In the following case, the group’s medical director over-utilized medical assistant (MA) externs for cost-saving purposes. Because he did not understand how his plan was putting patients at risk, he was resistant to negative input from his colleague. The physician conflict exacerbated the inherent risks of the externship program.
The group did not have proper oversight of MA externs, which resulted in an adverse event.
A busy family practice group was composed of two physicians, their two MAs, a billing manager, an office manager, and a part-time human resources (HR) person, as well as various medical assistant externs. Physician 1 was the medical director of the group. Neither of the physicians reported to the other or to any other person.
MA Externship Program
The practice had a robust MA externship training program. During office hours there were four to five externs working on administrative or clinical tasks. Externships generally lasted two months; consequently, there was a constant flow of individuals with varying degrees of competency cycling in and out of the office. The HR person had complete control over the externship program and received no direction or input from the medical director. She recruited, oriented, and trained the externs. When the HR person determined an extern had been adequately trained to do a medical task, an MA could then delegate the task to the extern when one of the physicians ordered it. Neither MAs nor physicians supervised the externs when they were completing tasks for which they had been deemed competent by the HR manager.
Physician 2’s Opinion
According to Physician 2, the practice had more externs than it could handle, the program was not appropriately administered, and many of the externs were incompetent. She avoided using externs whenever possible and denied any responsibility for supervision or training. She assumed the externs were overseen by Physician 1. She had complained to Physician 1 about the externs, but Physician 1 refused to discontinue or reduce the use of externs. The extern situation was driving Physician 2 to seek a position elsewhere.
Physician 1’s Opinion
Physician 1 believed the externs provided an economical workforce for the group, and they obtained valuable training in return—a “win-win” situation. He felt Physician 2 was overreacting to small issues with a couple of externs who had made regrettable, although minor, mistakes with no lasting consequences to patients.
A long-term patient of Physician 2 came in for ear irrigation. Physician 2’s MA was not available. Unbeknownst to Physician 2, the irrigation was delegated to an extern. The extern punctured the patient’s ear drum. The patient sued both physicians and the group.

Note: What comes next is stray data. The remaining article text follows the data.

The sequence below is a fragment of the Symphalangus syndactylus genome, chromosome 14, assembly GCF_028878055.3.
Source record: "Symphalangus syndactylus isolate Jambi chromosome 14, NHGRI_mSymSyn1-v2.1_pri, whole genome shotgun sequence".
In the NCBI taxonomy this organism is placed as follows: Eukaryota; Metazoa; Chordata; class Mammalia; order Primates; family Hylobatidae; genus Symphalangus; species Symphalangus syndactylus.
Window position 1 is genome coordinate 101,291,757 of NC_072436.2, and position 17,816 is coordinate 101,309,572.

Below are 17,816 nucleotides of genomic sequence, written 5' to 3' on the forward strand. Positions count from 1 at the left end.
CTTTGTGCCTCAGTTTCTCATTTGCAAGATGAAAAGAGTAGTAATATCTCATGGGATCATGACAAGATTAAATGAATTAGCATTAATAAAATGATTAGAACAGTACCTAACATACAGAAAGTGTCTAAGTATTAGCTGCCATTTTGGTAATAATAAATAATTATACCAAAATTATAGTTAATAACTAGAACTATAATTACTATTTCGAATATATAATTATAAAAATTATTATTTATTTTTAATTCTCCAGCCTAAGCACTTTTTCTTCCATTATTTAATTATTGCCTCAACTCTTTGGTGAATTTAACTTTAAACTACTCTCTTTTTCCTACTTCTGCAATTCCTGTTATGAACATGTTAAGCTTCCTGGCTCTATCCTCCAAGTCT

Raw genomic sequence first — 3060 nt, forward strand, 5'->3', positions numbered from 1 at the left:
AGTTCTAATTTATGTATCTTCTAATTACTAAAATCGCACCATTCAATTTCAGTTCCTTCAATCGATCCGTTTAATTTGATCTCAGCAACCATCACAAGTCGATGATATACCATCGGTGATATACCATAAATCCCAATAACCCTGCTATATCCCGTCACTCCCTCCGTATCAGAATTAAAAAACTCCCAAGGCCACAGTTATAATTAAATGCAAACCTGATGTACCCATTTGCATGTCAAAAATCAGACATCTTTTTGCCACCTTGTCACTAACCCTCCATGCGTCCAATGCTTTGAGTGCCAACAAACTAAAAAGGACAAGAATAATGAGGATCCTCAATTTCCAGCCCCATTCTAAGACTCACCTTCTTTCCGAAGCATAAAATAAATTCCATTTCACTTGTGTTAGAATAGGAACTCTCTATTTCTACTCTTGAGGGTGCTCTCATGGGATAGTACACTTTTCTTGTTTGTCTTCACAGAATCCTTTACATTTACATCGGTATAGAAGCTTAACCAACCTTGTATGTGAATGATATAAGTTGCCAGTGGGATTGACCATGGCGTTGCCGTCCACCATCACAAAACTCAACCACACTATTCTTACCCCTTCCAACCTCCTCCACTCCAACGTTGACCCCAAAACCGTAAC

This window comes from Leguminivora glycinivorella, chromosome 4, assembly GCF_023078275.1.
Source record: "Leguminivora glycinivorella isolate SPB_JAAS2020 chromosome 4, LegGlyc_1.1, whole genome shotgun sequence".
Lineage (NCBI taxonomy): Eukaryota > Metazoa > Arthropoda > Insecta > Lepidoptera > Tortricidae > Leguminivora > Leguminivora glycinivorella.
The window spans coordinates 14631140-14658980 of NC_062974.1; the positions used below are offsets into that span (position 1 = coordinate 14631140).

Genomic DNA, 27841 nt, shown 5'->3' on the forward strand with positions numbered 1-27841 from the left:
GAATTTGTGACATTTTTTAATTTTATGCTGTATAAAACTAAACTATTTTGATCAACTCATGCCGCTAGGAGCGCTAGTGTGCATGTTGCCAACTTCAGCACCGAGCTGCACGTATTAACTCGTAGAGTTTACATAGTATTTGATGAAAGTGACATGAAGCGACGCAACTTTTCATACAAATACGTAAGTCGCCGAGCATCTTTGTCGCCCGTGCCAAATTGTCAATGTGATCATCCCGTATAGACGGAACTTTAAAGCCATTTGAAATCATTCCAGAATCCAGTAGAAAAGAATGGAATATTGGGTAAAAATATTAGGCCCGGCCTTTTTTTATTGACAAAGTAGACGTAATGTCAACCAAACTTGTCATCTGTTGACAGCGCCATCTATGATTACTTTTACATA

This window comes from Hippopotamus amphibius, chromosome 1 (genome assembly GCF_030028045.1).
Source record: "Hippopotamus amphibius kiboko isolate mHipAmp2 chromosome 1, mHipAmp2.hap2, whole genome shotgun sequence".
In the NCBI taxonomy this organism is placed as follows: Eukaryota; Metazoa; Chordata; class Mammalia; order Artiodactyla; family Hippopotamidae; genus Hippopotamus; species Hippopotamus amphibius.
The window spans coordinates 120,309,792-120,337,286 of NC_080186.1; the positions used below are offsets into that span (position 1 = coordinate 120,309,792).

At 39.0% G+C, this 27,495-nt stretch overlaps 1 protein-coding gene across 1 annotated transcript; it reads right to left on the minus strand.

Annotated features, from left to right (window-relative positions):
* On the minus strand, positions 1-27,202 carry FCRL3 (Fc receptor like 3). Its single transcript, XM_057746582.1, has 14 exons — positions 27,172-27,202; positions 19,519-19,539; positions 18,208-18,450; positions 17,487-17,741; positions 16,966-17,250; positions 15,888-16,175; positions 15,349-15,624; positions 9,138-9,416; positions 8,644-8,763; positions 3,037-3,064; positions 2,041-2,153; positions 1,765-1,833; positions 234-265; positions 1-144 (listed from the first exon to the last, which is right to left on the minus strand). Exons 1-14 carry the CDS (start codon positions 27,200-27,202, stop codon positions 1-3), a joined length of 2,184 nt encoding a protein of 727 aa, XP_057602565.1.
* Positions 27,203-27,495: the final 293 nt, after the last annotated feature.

Although both physicians denied involvement in the training or supervision of the MA, according to defense experts the physicians were ultimately responsible for what their MAs—or the MA externs to whom a task has been delegated by their MAs—did or didn’t do with their patients. The experts believed both physicians should have been more involved. For example, the experts believed unsupervised ear irrigation could be within the appropriate scope of practice for an MA extern, but the physician who ordered it would have to be satisfied that the extern was capable of unsupervised ear irrigation.
Competency judgments are generally the result of personal observation and discussion with other staff members in the office who have appropriate qualifications to evaluate MA extern competency. But in this case, neither physician had made any determinations about the competence of any of the externs with whom they worked. Had they observed the MA who caused the eardrum injury, they might have provided the guidance necessary to avoid patient injury. Experts believed the MA extern’s ear irrigation was below the standard of care.
Another problematic issue was that the medical director (Physician 1) was unfamiliar with the operation of the group practice. He was unable to clearly answer questions about reporting relationships, oversight, and supervision. He had to defer all questions about the externship program to the HR person. Unfortunately, the HR person’s records were incomplete—there were no copies of agreements with the externs (the paperwork was completed by and retained by the trade schools from which the externs were recruited) and supervision and evaluation documentation was sparse. This made it extremely difficult to locate the MA extern who did the irrigation. (The MA’s externship was long over by the time the matter was litigated.)